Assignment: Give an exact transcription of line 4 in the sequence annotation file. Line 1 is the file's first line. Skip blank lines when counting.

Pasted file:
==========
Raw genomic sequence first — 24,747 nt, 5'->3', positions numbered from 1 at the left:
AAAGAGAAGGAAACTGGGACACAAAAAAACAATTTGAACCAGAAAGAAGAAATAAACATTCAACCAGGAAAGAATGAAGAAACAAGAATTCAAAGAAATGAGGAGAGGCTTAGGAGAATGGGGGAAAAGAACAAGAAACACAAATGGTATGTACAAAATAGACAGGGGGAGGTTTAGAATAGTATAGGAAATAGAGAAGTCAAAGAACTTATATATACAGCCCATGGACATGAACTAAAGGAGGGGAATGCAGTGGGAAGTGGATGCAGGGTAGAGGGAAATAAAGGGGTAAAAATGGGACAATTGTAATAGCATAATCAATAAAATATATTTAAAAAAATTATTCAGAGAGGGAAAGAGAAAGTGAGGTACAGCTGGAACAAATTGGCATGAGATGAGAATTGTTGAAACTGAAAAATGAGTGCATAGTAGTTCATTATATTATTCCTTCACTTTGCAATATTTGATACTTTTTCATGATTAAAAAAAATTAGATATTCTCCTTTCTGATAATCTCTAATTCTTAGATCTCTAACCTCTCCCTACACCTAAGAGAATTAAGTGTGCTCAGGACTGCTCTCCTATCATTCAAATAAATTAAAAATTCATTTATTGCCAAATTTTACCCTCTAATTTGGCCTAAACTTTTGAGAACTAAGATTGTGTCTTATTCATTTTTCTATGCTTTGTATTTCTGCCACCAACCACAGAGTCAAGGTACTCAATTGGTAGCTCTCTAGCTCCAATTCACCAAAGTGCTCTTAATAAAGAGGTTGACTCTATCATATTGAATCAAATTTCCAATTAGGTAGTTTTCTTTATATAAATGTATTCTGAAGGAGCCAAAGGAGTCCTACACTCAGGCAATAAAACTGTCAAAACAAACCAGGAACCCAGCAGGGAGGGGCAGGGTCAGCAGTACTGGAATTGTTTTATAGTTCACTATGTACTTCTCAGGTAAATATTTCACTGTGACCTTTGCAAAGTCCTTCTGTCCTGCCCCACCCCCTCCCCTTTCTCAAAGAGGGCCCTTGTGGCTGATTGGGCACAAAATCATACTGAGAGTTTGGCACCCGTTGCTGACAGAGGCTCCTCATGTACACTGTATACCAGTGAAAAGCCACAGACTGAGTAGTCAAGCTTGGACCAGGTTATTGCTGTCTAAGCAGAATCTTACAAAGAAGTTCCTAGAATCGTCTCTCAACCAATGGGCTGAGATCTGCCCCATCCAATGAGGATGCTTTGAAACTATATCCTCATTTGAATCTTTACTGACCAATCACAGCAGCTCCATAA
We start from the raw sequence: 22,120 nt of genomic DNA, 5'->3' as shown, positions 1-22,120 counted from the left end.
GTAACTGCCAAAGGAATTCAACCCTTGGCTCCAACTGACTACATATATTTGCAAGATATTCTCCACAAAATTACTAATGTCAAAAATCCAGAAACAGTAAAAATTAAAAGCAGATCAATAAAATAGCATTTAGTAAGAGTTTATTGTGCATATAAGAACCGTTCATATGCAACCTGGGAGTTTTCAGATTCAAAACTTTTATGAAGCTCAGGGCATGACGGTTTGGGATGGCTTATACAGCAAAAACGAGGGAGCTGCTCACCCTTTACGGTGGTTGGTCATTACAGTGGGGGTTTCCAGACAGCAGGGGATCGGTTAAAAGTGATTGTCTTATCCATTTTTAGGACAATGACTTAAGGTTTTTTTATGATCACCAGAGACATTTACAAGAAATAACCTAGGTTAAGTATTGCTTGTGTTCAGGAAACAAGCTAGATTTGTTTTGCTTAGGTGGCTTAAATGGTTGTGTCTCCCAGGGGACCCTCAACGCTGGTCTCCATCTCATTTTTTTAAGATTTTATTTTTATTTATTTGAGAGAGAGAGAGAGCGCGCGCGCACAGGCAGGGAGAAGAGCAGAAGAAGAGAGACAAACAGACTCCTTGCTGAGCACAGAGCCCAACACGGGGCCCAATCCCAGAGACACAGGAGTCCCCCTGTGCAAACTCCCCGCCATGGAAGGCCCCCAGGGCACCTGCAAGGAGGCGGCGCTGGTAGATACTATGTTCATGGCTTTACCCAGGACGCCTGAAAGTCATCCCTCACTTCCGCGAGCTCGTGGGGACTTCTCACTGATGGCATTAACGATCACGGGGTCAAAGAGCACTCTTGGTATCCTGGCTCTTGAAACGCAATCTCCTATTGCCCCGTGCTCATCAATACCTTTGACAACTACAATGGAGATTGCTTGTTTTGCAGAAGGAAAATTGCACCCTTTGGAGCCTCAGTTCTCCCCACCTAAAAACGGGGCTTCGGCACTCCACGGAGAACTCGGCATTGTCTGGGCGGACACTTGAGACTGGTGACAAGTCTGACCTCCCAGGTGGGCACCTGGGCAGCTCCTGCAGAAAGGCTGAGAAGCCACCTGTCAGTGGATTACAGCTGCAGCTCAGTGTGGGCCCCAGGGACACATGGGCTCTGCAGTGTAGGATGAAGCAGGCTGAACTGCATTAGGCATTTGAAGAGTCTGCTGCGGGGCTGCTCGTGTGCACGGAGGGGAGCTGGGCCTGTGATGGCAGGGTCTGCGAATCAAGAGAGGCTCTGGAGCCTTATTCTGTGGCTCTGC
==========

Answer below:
GTAACTGCCAAAGGAATTCAACCCTTGGCTCCAACTGACTACATATATTTGCAAGATATTCTCCACAAAATTACTAATGTCAAAAATCCAGAAACAGTAAAAATTAAAAGCAGATCAATAAAATAGCATTTAGTAAGAGTTTATTGTGCATATAAGAACCGTTCATATGCAACCTGGGAGTTTTCAGATTCAAAACTTTTATGAAGCTCAGGGCATGACGGTTTGGGATGGCTTATACAGCAAAAACGAGGGAGCTGCTCACCCTTTACGGTGGTTGGTCATTACAGTGGGGGTTTCCAGACAGCAGGGGATCGGTTAAAAGTGATTGTCTTATCCATTTTTAGGACAATGACTTAAGGTTTTTTTATGATCACCAGAGACATTTACAAGAAATAACCTAGGTTAAGTATTGCTTGTGTTCAGGAAACAAGCTAGATTTGTTTTGCTTAGGTGGCTTAAATGGTTGTGTCTCCCAGGGGACCCTCAACGCTGGTCTCCATCTCATTTTTTTAAGATTTTATTTTTATTTATTTGAGAGAGAGAGAGAGCGCGCGCGCACAGGCAGGGAGAAGAGCAGAAGAAGAGAGACAAACAGACTCCTTGCTGAGCACAGAGCCCAACACGGGGCCCAATCCCAGAGACACAGGAGTCCCCCTGTGCAAACTCCCCGCCATGGAAGGCCCCCAGGGCACCTGCAAGGAGGCGGCGCTGGTAGATACTATGTTCATGGCTTTACCCAGGACGCCTGAAAGTCATCCCTCACTTCCGCGAGCTCGTGGGGACTTCTCACTGATGGCATTAACGATCACGGGGTCAAAGAGCACTCTTGGTATCCTGGCTCTTGAAACGCAATCTCCTATTGCCCCGTGCTCATCAATACCTTTGACAACTACAATGGAGATTGCTTGTTTTGCAGAAGGAAAATTGCACCCTTTGGAGCCTCAGTTCTCCCCACCTAAAAACGGGGCTTCGGCACTCCACGGAGAACTCGGCATTGTCTGGGCGGACACTTGAGACTGGTGACAAGTCTGACCTCCCAGGTGGGCACCTGGGCAGCTCCTGCAGAAAGGCTGAGAAGCCACCTGTCAGTGGATTACAGCTGCAGCTCAGTGTGGGCCCCAGGGACACATGGGCTCTGCAGTGTAGGATGAAGCAGGCTGAACTGCATTAGGCATTTGAAGAGTCTGCTGCGGGGCTGCTCGTGTGCACGGAGGGGAGCTGGGCCTGTGATGGCAGGGTCTGCGAATCAAGAGAGGCTCTGGAGCCTTATTCTGTGGCTCTGC